In `The Mabinogion’ the `Island of the Mighty’ is shown to be  a place where  anything might happen. A chieftain can meet the ruler of the underworld in a forest and change places with him, a baby can be stolen by a giant claw, a severed head can stay alive for 87 years, princes can be transformed into wild beasts, a woman can be made out of flowers to become a reluctant bride, court ladies can be turned into mice, a noble white lion can fight a cannibal, and a hideous giant’s daughter can be so beautiful that flowers spring up where she walks. Some of the wonders remain mysterious. We never do find out why the magician-king Math needs a virgin to hold his feet, why Dylan can swim like a fish, why the magical birds of Rhiannon sing to a group of fugitives, why the wise Eagle of Gwernabwy is the oldest creature in the world, or why two men fight every May Day until the end of time for `the most majestic girl in Britain’. The existing stories only give glimpses of a whole magical world of Welsh myth.

Two – `The Mabinogion’ has memorable characters

If you’re interested in King Arthur, you’ll find several versions of him in these stories. `The Tale of How Kilwch won Olwen’ is one of Arthur’s very first appearances in literature. In it, Arthur is the active leader of a band of ferocious warriors. He takes part in adventures and fights but he doesn’t always win when up against opponents like a magical boar. During the later stories,  Arthur is mainly a gracious king who stays at court while his knights go out and have the adventures, but in `The Dream of Rhonabwy’ he is shown callously  ignoring a bloody battle between ravens and men while he plays three games of chess. Take your choice. Few of Arthur’s knights are shown as perfect heroes – Kei can hold his breath for nine days and nights but his quick temper is always getting him into trouble, Owein is consistently out-fought by the white lion who insists on helping him and Gereint is ridiculously jealous and suspicious of his innocent wife. The most memorable of the villains faced by Arthur and his men is the loathsome but lively Chief Giant Ysbaddaden who needs forks to prop up his eye-lids and insists on a ridiculous list of wedding gifts, including the blood of the Black Hag to detangle his beard. In the `Four Branches’ you’ll meet the clever enchanter Gwydion who is a deceitful rapist but a devoted father, and a series of notable women, such as sharp-tongued Rhiannon who bears an unjust punishment with courage and dignity, gentle generous Branwen who dies of a broken heart and beautiful Blodeuwedd, the woman of flowers who refuses to accept her destiny.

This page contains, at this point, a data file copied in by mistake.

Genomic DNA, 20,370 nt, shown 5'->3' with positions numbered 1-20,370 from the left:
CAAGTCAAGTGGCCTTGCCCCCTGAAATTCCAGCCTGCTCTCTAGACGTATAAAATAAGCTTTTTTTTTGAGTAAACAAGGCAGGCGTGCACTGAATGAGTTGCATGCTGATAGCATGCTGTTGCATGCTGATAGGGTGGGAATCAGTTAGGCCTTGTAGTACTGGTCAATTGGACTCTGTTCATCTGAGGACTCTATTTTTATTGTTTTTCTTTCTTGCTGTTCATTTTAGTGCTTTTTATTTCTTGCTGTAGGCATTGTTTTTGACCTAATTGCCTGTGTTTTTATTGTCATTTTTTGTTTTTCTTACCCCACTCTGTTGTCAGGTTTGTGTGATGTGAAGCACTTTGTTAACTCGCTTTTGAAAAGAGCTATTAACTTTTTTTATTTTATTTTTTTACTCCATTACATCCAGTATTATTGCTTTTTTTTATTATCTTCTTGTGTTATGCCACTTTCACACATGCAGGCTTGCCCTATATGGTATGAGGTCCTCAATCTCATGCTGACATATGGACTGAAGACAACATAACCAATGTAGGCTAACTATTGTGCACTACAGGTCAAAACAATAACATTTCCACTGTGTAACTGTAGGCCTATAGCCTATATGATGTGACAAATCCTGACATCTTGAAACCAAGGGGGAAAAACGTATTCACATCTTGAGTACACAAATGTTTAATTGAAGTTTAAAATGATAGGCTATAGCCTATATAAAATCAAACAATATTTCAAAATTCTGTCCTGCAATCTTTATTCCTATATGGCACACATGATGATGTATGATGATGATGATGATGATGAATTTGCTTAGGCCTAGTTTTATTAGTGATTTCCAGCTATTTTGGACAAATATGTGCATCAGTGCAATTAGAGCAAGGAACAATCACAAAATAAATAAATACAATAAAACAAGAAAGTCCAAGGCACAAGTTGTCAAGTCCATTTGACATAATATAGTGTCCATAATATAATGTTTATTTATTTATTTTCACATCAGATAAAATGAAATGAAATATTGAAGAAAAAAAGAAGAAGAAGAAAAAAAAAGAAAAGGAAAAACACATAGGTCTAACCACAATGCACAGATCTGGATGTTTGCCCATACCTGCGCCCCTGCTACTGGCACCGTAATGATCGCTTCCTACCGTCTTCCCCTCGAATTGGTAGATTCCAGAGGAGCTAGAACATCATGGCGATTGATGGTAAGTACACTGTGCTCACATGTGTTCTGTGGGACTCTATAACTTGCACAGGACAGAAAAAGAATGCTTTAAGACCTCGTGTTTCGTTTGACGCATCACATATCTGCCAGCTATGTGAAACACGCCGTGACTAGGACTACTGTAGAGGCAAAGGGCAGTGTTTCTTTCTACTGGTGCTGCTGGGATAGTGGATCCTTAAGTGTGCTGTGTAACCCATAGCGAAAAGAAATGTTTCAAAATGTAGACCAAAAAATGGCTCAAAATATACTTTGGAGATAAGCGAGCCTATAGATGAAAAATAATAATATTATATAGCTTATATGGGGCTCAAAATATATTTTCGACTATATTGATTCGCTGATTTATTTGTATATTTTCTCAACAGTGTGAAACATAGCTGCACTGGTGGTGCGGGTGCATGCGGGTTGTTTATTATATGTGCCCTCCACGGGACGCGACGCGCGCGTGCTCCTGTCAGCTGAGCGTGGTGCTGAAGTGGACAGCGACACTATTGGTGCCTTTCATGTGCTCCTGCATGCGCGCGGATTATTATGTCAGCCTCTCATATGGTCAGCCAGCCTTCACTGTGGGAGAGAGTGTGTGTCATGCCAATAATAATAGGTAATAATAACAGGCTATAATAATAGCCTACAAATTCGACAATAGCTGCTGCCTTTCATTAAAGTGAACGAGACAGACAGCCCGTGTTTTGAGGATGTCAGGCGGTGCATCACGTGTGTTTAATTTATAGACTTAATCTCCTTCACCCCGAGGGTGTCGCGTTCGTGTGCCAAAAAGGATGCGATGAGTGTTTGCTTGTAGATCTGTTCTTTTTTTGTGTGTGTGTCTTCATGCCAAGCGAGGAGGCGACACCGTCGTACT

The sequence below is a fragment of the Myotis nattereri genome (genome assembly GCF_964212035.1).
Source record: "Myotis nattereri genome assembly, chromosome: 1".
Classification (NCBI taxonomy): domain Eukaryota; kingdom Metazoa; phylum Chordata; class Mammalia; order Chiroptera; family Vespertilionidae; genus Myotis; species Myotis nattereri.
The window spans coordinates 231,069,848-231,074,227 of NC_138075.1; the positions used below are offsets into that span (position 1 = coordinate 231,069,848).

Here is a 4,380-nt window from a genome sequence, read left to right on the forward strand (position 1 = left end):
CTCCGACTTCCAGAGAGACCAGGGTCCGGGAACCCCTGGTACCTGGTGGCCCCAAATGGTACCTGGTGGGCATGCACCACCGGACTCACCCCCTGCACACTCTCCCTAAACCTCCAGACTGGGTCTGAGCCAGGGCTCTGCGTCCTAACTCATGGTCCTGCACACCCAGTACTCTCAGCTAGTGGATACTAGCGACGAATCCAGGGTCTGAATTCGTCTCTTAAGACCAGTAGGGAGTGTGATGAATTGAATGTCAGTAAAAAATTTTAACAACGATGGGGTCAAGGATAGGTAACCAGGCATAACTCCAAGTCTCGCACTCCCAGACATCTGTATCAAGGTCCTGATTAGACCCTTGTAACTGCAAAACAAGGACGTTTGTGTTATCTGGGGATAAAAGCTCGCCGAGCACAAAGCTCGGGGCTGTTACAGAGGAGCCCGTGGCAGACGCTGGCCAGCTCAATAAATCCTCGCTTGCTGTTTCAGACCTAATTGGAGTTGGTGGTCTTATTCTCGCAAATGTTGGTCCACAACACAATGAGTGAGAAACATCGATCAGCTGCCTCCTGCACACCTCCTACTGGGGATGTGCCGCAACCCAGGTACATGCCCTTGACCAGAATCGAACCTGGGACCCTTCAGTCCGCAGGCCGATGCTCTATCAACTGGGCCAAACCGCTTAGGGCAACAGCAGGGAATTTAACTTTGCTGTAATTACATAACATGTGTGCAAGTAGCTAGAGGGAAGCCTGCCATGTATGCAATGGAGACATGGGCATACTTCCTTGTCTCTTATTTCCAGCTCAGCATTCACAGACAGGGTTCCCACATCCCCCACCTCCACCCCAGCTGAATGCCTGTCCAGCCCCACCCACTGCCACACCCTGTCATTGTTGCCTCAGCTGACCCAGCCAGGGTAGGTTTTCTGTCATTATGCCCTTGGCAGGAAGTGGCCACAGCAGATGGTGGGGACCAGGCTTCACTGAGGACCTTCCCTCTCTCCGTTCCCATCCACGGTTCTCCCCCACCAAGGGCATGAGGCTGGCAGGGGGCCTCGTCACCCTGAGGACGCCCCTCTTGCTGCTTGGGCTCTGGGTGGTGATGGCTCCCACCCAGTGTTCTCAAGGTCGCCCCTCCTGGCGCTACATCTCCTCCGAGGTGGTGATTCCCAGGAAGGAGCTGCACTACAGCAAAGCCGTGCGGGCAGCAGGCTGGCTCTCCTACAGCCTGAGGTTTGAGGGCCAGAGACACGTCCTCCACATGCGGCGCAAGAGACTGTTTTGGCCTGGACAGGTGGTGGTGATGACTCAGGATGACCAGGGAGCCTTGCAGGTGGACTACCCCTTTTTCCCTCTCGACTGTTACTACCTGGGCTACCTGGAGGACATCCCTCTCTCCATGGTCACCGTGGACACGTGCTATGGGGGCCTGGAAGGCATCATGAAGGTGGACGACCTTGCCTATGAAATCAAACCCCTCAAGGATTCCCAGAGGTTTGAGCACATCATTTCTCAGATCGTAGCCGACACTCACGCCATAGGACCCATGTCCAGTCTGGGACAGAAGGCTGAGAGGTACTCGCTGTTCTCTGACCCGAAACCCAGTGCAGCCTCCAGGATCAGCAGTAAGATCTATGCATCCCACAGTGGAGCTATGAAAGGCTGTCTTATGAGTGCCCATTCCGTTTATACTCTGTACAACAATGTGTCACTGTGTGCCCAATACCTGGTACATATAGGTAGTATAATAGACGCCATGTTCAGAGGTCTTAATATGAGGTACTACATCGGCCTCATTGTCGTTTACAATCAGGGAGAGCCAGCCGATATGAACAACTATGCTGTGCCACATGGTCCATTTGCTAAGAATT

`The Mabinogion’  has inspired modern Fantasy writers.

The loose ends and odd gaps in `The Mabingion’  have proved an invitation to modern authors to rewrite the tales.  Then there are  numerous briefly mentioned characters, objects and events to stimulate the imagination. For example, Giant Ysbaddaden sets Arthur and his men 39 extraordinary tasks, barely half of which are completed during the story and the list of heroes and heroines at Arthur’s court includes people with intriguing names like Cadellin Silver-Brow, Gwiawn Cat Eye, Essylt Slender-Neck  and Gilla Stag-shank, Chief Leaper of Ireland. Evangeline Walton, Alan Garner and Lloyd Alexander have each written several books based on stories or characters from `The Mabinogion’ and many other authors have woven elements of `The Mabinogion’ into their novels. Now there is a whole series of `New Stories from the Mabinogion’ (published by Seren)  – short novels that use the ancient plots in modern settings. Your appreciation of any of these works will be deepened by reading the original stories.

Actually there is a fourth good reason for reading `The Mabinogion’ – the pithy dialogue and picturesque turns of phrase – but I’ll leave you to discover those by yourselves. Until next week….